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A configural effect in visual short-term memory for features from different parts of an object

Delvenne, Jean-Francois and Bruyer, Raymond (2006) A configural effect in visual short-term memory for features from different parts of an object. The Quarterly Journal of Experimental Psychology, 59 (9). pp. 1567-1580. ISSN 1747-0226


Previous studies have shown that change detection performance is improved when the visual display holds features (e.g., a colour and an orientation) that are grouped into different parts of the same object compared to when they are all spatially separated (Xu, 2002a, 2002b). These findings indicate that visual short-term memory (VSTM) encoding can be “object based”. Recently, however, it has been demonstrated that changing the orientation of an item could affect the spatial configuration of the display (Jiang, Chun, & Olson, 2004), which may have an important influence on change detection. The perceptual grouping of features into an object obviously reduces the amount of distinct spatial relations in a display and hence the complexity of the spatial configuration. In the present study, we ask whether the object-based encoding benefit observed in previous studies may reflect the use of configural coding rather than the outcome of a true object-based effect. The results show that when configural cues are removed, the object-based encoding benefit remains for features (i.e., colour and orientation) from different parts of an object, but is significantly reduced. These findings support the view that memory for features from different parts of an object can benefit from object-based encoding, but the use of configural coding significantly helps enlarge this effect.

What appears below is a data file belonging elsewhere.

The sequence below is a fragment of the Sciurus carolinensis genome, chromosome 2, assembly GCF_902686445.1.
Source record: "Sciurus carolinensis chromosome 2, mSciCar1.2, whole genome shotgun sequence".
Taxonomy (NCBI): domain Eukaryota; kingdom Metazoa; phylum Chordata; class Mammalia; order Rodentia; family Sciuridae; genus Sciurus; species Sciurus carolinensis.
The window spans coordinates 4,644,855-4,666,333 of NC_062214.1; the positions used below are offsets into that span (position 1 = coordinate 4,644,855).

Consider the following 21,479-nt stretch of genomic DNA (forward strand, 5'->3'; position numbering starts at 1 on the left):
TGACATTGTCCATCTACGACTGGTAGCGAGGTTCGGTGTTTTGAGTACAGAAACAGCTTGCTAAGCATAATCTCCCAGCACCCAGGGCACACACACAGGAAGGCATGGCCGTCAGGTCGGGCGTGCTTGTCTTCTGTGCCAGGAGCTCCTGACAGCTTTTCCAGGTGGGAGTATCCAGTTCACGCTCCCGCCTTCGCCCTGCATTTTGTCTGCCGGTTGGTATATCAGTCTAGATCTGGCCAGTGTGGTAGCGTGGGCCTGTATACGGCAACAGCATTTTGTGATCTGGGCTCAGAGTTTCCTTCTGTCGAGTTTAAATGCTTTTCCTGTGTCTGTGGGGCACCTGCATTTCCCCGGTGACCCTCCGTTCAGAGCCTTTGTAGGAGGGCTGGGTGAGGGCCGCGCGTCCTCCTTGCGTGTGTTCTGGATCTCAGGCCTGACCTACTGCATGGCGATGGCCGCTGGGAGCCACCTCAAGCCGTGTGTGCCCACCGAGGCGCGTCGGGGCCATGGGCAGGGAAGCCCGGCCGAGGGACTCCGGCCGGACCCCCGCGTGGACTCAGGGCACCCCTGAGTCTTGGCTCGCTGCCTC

Item Type: Article
Copyright, Publisher and Additional Information: © 2006 The Experimental Psychology Society.
Institution: The University of Leeds
Academic Units: The University of Leeds > Faculty of Medicine and Health (Leeds) > School of Psychology (Leeds)
Depositing User: Dr Jean-Francois Delvenne
Date Deposited: 19 Jun 2009 14:38
Last Modified: 15 Sep 2014 01:23
Published Version: http://dx.doi.org/10.1080/17470210500256763
Status: Published
Publisher: Psychology Press
Refereed: Yes
Identification Number: 10.1080/17470210500256763
URI: http://eprints.whiterose.ac.uk/id/eprint/3689

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